Matthew Carmona is Professor of Planning and Urban Design at the Bartlett School of Planning, UCL. He has previously lectured at the University of Nottingham and before that worked as a researcher at Strathclyde and Reading Universities and as an architect in practice.
His research has focused on the policy context for delivering better quality built and natural environments, having worked on a range of research projects examining:
design policies and guidance
residential design and development processes
delivering urban renaissance
the value of urban and architectural design
the working relationships between housing providers and planners
measuring quality in planning
managing external public space
local environmental quality and standard
London squares and high streets
governance of design, the case of CABE
Matthew is on the editorial board of ‘Urban Design Quarterly’, is European Associate Editor for the ‘Journal of Urban Design’, and edits the ‘Design in the Built Environment’ book series for Ashgate. He is a regular advisor to government and government agencies both in the UK and overseas and writes a column for Town & Country Planning, the journal of the Town & Country Planning Association. He is a Design Council CABE Built Environment Expert.
Between 2003 and 2011 Matthew Carmona served as Head of the Bartlett School of Planning.
His book "Capital Spaces: The Multiple Complex Public Spaces of a Global City" is published by Routledge: http://www.routledge.com/books/details/9780415527095
Senior Lecturer in Media and Communication, Bath Spa University
Dr Matthew Freeman is Senior Lecturer in Media and Communication at Bath Spa University, where he is also Director of the Media Convergence Research Centre. He completed his PhD in Culture, Film and Media at the University of Nottingham and holds an MA and a BA (Hons) in Film and Television Studies, both from the University of Warwick. Before taking up his post at Bath Spa University in 2015, he taught at the University of Nottingham and in the School of Media at Birmingham City University.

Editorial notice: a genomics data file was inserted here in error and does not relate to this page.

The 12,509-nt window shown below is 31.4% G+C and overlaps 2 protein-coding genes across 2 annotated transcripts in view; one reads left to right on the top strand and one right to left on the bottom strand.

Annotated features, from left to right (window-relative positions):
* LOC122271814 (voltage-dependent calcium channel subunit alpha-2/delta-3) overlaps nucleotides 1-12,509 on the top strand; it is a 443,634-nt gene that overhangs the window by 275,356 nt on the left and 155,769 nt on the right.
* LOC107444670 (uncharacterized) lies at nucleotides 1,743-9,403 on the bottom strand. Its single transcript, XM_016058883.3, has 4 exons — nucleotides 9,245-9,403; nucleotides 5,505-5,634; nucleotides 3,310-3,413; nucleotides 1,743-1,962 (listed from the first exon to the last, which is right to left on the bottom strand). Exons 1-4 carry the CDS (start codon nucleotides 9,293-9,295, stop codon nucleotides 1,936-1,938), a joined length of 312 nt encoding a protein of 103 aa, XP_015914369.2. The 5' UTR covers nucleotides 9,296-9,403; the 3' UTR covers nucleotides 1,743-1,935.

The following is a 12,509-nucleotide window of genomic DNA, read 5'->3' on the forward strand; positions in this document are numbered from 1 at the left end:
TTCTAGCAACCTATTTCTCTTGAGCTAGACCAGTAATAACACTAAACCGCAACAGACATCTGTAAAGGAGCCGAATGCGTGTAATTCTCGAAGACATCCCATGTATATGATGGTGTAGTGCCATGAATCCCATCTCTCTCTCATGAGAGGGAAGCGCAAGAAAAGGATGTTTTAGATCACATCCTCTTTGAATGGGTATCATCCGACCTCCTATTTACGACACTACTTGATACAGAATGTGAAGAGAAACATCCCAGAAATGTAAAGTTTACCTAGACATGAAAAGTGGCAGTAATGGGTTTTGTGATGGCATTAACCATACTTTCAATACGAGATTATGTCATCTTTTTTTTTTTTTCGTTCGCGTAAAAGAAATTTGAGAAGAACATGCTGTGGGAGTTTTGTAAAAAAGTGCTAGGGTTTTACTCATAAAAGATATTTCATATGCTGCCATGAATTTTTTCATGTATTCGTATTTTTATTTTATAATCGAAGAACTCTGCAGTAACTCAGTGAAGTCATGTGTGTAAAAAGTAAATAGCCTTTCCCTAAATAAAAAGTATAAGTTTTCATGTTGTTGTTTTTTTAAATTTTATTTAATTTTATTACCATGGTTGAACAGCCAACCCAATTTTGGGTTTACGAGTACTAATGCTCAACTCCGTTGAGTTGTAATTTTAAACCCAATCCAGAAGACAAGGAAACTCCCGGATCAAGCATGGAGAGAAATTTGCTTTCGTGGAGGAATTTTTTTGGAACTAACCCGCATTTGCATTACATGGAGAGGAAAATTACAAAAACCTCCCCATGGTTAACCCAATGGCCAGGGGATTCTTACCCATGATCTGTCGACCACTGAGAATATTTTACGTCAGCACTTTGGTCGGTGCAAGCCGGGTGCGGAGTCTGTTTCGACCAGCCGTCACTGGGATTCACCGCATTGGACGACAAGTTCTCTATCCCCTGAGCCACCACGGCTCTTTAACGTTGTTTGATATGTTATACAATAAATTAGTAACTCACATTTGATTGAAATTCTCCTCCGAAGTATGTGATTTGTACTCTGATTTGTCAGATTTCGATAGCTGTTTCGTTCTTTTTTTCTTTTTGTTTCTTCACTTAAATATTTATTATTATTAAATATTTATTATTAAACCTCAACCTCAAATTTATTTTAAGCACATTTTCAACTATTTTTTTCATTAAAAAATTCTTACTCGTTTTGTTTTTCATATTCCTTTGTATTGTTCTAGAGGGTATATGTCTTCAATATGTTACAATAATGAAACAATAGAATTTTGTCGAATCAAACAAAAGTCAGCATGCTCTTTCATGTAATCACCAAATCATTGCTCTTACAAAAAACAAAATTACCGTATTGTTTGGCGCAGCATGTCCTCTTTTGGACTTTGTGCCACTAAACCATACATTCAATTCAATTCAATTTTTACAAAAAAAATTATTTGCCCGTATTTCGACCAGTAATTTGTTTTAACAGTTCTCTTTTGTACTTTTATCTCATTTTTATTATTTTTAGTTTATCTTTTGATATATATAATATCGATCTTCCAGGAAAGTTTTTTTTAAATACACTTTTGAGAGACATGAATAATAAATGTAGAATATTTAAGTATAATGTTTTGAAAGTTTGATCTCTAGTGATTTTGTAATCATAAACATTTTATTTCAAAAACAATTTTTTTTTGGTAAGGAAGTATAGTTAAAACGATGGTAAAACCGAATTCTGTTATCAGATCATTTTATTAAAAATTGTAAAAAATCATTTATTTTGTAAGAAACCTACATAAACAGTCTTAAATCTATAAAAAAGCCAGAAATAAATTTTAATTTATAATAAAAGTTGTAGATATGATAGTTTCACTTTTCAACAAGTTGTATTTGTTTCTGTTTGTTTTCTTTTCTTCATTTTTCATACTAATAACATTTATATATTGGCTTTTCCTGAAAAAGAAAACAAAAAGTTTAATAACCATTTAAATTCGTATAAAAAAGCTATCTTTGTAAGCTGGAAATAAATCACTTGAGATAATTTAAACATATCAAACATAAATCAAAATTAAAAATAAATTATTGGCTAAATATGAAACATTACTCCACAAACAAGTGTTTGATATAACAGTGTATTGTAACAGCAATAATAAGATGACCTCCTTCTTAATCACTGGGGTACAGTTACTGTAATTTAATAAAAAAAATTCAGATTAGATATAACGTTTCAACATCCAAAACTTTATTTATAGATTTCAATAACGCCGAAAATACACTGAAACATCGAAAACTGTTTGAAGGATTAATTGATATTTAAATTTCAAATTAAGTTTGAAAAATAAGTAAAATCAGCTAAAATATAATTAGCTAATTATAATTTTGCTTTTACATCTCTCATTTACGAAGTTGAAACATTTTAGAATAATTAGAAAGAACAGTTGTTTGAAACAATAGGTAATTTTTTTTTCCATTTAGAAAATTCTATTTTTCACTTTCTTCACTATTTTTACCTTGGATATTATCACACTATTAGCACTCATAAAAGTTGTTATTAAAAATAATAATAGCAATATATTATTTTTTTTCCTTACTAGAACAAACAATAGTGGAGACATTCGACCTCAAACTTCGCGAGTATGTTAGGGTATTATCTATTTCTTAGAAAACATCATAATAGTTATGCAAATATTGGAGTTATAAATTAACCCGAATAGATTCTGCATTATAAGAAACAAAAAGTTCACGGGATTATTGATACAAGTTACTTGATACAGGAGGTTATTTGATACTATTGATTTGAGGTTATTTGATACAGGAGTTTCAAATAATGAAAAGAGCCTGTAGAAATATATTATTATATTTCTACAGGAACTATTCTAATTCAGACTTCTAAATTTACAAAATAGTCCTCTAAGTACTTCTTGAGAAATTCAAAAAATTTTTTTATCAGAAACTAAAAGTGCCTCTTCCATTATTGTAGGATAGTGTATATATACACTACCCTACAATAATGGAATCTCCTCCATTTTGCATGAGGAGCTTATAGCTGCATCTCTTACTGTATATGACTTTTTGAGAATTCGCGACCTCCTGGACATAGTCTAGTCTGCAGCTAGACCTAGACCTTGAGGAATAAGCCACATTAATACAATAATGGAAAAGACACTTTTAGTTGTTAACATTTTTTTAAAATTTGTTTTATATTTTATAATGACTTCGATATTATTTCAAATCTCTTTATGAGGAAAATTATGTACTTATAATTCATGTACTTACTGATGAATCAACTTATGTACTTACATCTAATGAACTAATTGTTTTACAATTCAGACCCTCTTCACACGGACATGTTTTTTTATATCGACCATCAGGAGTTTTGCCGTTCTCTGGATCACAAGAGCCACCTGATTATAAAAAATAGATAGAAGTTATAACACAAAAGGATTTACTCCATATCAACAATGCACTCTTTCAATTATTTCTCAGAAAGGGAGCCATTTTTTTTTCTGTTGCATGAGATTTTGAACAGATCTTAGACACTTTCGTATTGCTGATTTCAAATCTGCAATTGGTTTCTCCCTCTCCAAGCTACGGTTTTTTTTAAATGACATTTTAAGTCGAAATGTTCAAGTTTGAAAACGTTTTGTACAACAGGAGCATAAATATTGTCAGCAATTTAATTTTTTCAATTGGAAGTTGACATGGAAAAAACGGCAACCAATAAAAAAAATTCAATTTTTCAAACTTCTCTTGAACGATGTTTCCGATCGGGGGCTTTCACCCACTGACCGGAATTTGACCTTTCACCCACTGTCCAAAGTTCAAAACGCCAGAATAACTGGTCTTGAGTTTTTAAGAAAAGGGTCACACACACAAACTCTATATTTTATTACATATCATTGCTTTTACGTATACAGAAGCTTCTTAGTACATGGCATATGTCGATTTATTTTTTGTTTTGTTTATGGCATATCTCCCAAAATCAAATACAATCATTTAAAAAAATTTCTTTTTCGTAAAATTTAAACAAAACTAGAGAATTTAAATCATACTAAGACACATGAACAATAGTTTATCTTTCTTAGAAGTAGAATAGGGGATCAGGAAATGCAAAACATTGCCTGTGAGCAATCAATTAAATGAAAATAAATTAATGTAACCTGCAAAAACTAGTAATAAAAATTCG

His research concentrates on cultures of production across the borders of media and history, writing extensively on the industrial history of transmedia storytelling. He has also published on such topics as media branding, convergence cultures, and methodological approaches to media industry studies.
Matthew is the author of Historicizing Transmedia Storytelling: Early Twentieth-Century Transmedia Story Worlds (Routledge, 2017), Industrial Approaches to Media: A Methodological Gateway to Industry Studies (Palgrave Macmillan, 2016), and the co-author (with Carlos A. Scolari and Paolo Bertetti) of Transmedia Archaeology: Storytelling in the Borderlines of Science Fiction, Comics and Pulp Magazines (Palgrave Pivot, 2014). His research can also be found in journals such as The International Journal of Cultural Studies, Historical Journal of Film, Radio and Television, and International Journal of Communication.